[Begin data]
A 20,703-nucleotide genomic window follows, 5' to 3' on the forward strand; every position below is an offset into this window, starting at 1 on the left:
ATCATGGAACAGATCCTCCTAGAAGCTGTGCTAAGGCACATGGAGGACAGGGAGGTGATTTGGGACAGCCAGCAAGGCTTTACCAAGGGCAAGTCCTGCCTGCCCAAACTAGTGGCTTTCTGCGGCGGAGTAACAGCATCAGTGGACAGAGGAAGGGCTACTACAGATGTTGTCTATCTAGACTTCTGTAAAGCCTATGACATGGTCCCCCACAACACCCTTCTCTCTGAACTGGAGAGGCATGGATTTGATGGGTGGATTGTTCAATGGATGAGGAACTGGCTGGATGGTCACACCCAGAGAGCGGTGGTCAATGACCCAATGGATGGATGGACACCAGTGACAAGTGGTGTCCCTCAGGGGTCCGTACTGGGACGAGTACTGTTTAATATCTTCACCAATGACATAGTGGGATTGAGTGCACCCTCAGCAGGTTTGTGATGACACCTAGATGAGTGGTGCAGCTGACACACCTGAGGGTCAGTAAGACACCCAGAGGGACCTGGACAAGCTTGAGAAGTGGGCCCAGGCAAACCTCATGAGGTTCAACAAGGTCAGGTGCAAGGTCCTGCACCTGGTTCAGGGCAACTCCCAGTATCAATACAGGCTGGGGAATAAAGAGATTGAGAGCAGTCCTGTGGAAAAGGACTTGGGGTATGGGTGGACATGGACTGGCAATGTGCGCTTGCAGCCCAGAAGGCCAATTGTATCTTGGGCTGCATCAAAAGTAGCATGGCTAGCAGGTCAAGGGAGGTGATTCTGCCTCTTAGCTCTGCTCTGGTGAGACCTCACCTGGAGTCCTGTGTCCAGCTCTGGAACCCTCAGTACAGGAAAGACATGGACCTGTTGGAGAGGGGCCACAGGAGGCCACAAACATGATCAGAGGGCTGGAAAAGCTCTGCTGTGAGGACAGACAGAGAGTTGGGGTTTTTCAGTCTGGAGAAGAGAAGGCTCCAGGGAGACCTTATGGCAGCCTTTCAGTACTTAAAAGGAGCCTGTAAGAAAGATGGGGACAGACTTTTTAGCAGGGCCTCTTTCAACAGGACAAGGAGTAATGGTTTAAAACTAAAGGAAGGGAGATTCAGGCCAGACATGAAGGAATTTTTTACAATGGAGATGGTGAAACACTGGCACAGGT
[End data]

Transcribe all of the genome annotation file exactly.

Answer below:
A 20,703-nucleotide genomic window follows, 5' to 3' on the forward strand; every position below is an offset into this window, starting at 1 on the left:
ATCATGGAACAGATCCTCCTAGAAGCTGTGCTAAGGCACATGGAGGACAGGGAGGTGATTTGGGACAGCCAGCAAGGCTTTACCAAGGGCAAGTCCTGCCTGCCCAAACTAGTGGCTTTCTGCGGCGGAGTAACAGCATCAGTGGACAGAGGAAGGGCTACTACAGATGTTGTCTATCTAGACTTCTGTAAAGCCTATGACATGGTCCCCCACAACACCCTTCTCTCTGAACTGGAGAGGCATGGATTTGATGGGTGGATTGTTCAATGGATGAGGAACTGGCTGGATGGTCACACCCAGAGAGCGGTGGTCAATGACCCAATGGATGGATGGACACCAGTGACAAGTGGTGTCCCTCAGGGGTCCGTACTGGGACGAGTACTGTTTAATATCTTCACCAATGACATAGTGGGATTGAGTGCACCCTCAGCAGGTTTGTGATGACACCTAGATGAGTGGTGCAGCTGACACACCTGAGGGTCAGTAAGACACCCAGAGGGACCTGGACAAGCTTGAGAAGTGGGCCCAGGCAAACCTCATGAGGTTCAACAAGGTCAGGTGCAAGGTCCTGCACCTGGTTCAGGGCAACTCCCAGTATCAATACAGGCTGGGGAATAAAGAGATTGAGAGCAGTCCTGTGGAAAAGGACTTGGGGTATGGGTGGACATGGACTGGCAATGTGCGCTTGCAGCCCAGAAGGCCAATTGTATCTTGGGCTGCATCAAAAGTAGCATGGCTAGCAGGTCAAGGGAGGTGATTCTGCCTCTTAGCTCTGCTCTGGTGAGACCTCACCTGGAGTCCTGTGTCCAGCTCTGGAACCCTCAGTACAGGAAAGACATGGACCTGTTGGAGAGGGGCCACAGGAGGCCACAAACATGATCAGAGGGCTGGAAAAGCTCTGCTGTGAGGACAGACAGAGAGTTGGGGTTTTTCAGTCTGGAGAAGAGAAGGCTCCAGGGAGACCTTATGGCAGCCTTTCAGTACTTAAAAGGAGCCTGTAAGAAAGATGGGGACAGACTTTTTAGCAGGGCCTCTTTCAACAGGACAAGGAGTAATGGTTTAAAACTAAAGGAAGGGAGATTCAGGCCAGACATGAAGGAATTTTTTACAATGGAGATGGTGAAACACTGGCACAGGT